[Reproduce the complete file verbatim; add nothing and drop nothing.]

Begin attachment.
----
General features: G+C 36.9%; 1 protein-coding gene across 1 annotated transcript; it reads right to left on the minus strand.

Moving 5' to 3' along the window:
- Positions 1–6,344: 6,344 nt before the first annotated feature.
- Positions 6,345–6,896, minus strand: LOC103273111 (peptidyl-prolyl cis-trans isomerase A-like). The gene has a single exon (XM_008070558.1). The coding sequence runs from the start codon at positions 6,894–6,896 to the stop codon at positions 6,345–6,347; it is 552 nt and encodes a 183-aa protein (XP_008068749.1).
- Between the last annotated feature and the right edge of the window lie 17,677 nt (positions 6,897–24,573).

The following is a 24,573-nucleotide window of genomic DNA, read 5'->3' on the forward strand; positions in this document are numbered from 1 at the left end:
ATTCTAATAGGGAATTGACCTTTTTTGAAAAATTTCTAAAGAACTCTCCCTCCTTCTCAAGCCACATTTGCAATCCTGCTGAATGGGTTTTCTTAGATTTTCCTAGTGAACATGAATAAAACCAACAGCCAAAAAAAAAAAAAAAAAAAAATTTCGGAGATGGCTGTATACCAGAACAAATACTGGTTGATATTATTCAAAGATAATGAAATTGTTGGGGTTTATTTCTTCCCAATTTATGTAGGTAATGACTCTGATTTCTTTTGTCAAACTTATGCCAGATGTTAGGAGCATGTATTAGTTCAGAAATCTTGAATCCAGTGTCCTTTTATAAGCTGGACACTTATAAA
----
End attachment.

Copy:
General features: G+C 36.9%; 1 protein-coding gene across 1 annotated transcript; it reads right to left on the minus strand.

Moving 5' to 3' along the window:
- Positions 1–6,344: 6,344 nt before the first annotated feature.
- Positions 6,345–6,896, minus strand: LOC103273111 (peptidyl-prolyl cis-trans isomerase A-like). The gene has a single exon (XM_008070558.1). The coding sequence runs from the start codon at positions 6,894–6,896 to the stop codon at positions 6,345–6,347; it is 552 nt and encodes a 183-aa protein (XP_008068749.1).
- Between the last annotated feature and the right edge of the window lie 17,677 nt (positions 6,897–24,573).

The following is a 24,573-nucleotide window of genomic DNA, read 5'->3' on the forward strand; positions in this document are numbered from 1 at the left end:
ATTCTAATAGGGAATTGACCTTTTTTGAAAAATTTCTAAAGAACTCTCCCTCCTTCTCAAGCCACATTTGCAATCCTGCTGAATGGGTTTTCTTAGATTTTCCTAGTGAACATGAATAAAACCAACAGCCAAAAAAAAAAAAAAAAAAAAATTTCGGAGATGGCTGTATACCAGAACAAATACTGGTTGATATTATTCAAAGATAATGAAATTGTTGGGGTTTATTTCTTCCCAATTTATGTAGGTAATGACTCTGATTTCTTTTGTCAAACTTATGCCAGATGTTAGGAGCATGTATTAGTTCAGAAATCTTGAATCCAGTGTCCTTTTATAAGCTGGACACTTATAAA